I’ve also decided to start with things that he already knows to build his confidence and because he has been very tired since starting full time school. My main aim is to get him in to a routine before we start work that will be more challenging for him.So, today he came home, had a snack, watched some cartoons and then we did ‘fun stuff’ before dinner.

First of all, we made ‘number monsters’ this is an adaption of ‘letter monsters’ that I saw on the ‘no time for flash cards’ website. Here is the link if anyone is interested-it’s a fab site (http://www.notimeforflashcards.com/2012/09/letter-monster-craft-for-kids.html).

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I prepped the monsters while Sam had his snack and I brought some cheap foam numbers for the monsters to ‘eat’ while he was at school. He really enjoyed ‘feeding’ the monsters the numbers. I gave him the option to add googly eyes (he declined) but just thought I would mention it in case anybody else wants to replicate it and their kids might like to add them. He enjoyed the task and even made ’10’ by putting ‘1’ and ‘0’ together unprompted. He got a bit silly towards the end and kept deliberately putting numbers upside down, but I told him it would give the monsters an upset tummy and he stopped. He kept pretending that they were telephone monsters which gave me the idea for tomorrow’s maths task (make a giant mobile phone).

His reading book from school this week was a bilingual book (Welsh-English) about an airport so I had him colour in an ‘a for air plane’ worksheet I found online (I’m not sure where-sorry!) and then we read the book (in English) with Sam pointing out all the letter a’s that he could see. We also made up a story using the pictures as it was more of a vocab book then story book. I’m thinking of doing an ‘a for apple’ worksheet tomorrow and maybe some apple stamping (if I have time to buy apples tomorrow!).

Full time school

Hi, I’m ‘Mam Samuel’ (or ‘Samuel’s mum’ in English) and I live in North Wales with my son Samuel (who has recently decided that he prefers to be called ‘Sam’). He started full time school last week  and this blog is about my attempts to teach him to read, write and count in English at home.

Sam is being taught in Welsh at school and learning English at home, having studied Linguistics at university I understand the advantages of being bilingual and learning two (or more) languages at a young age. The advantages of being bilingual include: improved cognitive skills (ranging from working memory to the ability to switch between tasks), delay in cognitive damage (it can help delay the onset of dementia) and learning foreign languages (once a child learns more than one language, it’s fairly common for him or her to pick up another one with ease). I also believe it will give Sam a sense of identity and culture, living in Wales and having been born here. Plus, it will definitely open up more opportunities to him if we stay in the area, with everything from making friends to finding work in the (very distant) future.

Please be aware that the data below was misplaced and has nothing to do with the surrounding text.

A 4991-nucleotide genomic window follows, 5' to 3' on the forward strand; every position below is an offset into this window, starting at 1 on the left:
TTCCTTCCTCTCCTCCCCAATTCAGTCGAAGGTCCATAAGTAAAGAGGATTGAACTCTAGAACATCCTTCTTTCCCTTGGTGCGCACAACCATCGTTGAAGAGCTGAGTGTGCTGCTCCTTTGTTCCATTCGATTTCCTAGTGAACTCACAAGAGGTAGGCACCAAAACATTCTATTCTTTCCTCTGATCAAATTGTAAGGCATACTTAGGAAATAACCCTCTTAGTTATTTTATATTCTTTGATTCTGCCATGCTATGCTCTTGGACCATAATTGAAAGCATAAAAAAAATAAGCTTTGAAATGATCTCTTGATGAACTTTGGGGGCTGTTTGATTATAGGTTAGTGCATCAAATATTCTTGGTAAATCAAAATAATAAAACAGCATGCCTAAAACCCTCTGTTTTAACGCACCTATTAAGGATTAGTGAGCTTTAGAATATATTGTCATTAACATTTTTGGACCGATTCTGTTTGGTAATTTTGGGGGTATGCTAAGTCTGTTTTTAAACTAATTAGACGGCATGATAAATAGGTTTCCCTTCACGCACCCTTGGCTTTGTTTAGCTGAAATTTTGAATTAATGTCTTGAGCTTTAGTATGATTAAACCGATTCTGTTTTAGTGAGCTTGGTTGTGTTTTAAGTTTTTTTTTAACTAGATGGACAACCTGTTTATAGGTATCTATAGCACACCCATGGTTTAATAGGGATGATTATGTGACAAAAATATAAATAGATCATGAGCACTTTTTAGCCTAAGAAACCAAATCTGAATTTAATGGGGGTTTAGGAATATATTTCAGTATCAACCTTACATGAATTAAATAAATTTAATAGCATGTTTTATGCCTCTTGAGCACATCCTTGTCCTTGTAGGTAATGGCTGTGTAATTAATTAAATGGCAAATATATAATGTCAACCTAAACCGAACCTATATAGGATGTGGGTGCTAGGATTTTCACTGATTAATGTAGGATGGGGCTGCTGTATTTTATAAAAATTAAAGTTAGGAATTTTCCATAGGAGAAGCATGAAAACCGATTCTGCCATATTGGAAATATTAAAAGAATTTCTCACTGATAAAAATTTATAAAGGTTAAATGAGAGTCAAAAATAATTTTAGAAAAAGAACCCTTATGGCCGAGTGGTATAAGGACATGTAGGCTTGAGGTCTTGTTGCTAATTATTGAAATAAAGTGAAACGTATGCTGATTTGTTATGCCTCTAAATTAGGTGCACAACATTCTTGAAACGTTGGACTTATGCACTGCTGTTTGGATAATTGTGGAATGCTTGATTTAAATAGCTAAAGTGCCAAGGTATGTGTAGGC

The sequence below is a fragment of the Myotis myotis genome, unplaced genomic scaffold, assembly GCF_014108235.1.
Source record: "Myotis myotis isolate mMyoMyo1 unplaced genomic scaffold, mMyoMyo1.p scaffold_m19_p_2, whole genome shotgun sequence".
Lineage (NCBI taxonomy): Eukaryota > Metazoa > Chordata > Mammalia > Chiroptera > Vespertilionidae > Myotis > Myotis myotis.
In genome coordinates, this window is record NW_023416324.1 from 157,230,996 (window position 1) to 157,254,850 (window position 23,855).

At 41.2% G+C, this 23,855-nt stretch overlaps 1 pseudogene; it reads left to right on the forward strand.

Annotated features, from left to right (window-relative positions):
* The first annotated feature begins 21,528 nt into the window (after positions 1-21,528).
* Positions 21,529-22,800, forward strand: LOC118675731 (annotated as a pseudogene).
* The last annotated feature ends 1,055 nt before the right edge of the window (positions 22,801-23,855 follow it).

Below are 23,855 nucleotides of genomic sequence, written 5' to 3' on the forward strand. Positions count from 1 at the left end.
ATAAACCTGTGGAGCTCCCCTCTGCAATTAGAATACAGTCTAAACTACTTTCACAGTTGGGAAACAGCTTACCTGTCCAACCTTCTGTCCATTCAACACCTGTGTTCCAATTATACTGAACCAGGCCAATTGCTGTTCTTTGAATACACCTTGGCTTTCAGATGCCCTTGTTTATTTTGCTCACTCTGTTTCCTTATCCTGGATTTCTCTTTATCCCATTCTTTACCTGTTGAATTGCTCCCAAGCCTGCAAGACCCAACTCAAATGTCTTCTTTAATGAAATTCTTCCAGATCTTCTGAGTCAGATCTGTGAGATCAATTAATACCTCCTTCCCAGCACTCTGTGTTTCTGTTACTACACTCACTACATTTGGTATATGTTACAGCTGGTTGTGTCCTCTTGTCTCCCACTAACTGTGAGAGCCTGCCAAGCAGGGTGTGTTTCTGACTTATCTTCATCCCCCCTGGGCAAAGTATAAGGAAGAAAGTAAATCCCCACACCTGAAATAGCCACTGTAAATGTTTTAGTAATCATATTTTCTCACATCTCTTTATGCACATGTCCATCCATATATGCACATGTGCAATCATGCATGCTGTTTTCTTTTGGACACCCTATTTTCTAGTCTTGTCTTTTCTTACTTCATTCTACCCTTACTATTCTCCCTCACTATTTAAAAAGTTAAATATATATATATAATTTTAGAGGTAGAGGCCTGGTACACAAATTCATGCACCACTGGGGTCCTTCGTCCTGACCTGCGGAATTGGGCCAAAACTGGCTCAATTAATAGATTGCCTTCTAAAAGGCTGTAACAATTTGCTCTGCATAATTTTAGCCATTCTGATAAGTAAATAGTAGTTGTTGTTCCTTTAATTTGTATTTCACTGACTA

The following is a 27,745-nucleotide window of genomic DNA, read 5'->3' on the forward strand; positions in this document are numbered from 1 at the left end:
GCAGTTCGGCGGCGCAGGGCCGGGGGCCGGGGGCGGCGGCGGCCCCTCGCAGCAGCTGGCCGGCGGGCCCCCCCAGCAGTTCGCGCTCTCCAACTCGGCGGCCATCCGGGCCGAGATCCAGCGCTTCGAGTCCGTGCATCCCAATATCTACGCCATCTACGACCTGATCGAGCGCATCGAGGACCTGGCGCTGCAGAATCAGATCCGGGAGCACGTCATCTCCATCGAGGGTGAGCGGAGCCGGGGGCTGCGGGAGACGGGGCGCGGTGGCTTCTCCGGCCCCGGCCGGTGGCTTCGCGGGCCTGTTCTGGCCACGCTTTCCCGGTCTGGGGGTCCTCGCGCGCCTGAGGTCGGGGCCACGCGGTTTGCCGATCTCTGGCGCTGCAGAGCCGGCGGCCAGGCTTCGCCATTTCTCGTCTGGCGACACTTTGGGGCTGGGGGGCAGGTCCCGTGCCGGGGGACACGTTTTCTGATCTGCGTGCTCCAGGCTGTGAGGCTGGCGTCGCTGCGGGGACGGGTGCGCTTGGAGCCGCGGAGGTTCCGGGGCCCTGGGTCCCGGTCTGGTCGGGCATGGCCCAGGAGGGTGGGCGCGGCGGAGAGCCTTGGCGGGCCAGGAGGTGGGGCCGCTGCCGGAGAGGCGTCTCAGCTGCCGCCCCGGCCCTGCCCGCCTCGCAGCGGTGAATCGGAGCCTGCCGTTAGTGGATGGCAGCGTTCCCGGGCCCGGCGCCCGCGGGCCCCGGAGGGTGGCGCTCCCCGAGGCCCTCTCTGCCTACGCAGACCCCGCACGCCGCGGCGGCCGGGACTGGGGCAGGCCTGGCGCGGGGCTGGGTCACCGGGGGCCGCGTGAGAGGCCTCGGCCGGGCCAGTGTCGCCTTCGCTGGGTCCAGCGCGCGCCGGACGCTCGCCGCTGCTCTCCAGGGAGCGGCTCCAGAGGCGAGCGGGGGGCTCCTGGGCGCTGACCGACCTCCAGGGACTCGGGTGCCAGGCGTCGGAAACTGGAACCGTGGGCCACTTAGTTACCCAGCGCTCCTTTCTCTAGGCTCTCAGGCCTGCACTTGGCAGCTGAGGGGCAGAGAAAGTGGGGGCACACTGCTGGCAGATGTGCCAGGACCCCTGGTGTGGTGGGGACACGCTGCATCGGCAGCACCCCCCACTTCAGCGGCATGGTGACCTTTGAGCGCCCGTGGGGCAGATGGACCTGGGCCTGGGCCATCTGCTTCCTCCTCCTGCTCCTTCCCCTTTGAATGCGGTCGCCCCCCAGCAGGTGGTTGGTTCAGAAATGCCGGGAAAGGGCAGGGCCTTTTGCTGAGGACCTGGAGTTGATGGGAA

I’m hoping that teaching Sam, English at home will help him both on an academic and personal level. I’m also excited that it will give us regular quality time together and give us a chance to have fun and try new things (yup, that’s right I said fun! I believe learning can be fun and doesn’t always have to take place behind a desk). I’m also hoping this can help improve  mine and Sam’s relationship and bond (I’m sure I will go in to this in more detail at a later time but let’s just say things haven’t been easy). I’m also hoping that I might pick up some Welsh from Sam. I’ve lived here for almost 10 years and found it extremely difficult to learn the language despite investing a lot of time and effort in to lessons and study (see, it’s definitely better to learn a second language while your’re young. Or before puberty if you want to get all scientific).

But, where do I begin with teaching Sam English at home? I figured I should start with what he already knows.

Spoken English

Well, Sam can already speak English fluently (well, as fluently as any four year old can!) and it’s definitely his first language. It’s also my native language and the language that we use at home.

Spelling, reading and writing

He can recognise and write most of the English alphabet and knows phonics for most of the letters (he still gets some of the tricky letters, like ‘b’ and ‘d’ etc, confused when identifying them or writing them). He can confidently read and write two words, his name ‘Sam’ and (rather randomly) ‘zoo’.

Counting/Mathematical Concepts

Sam can recognise and read most of his numbers and name them in English. He can also count in English. He can name shapes, colours and mathematical terms in English.

What next?

Although, I have a degree in Linguistics and I am a qualified teacher (for adults!), I wasn’t really sure where to start. I will happily admit that although I love language and it fascinates me, it is not something that comes naturally to me. I couldn’t read or write until I was seven years old, I’m also almost definitely dyslexic (my dad has severe dyslexia and it was suggested several times during my post-compulsory education that I should be tested for the condition. The most prominent suggestion was when I wrote a whole essay about how first world war soldiers felt ‘quilty’ instead of ‘guilty’), I struggle with phonetics and syntax (grammar) and I find it extremely difficult to learn any additional languages. But he is  in his first year of full time school and I am confident that I can confidently teach him English at this level at home. It’s also something that interests me and that I know I will enjoy planning and doing with Sam.

So, while Samuel has been at full time school this week I have been researching, reading and planning activities to help him learn and develop his English skills at home.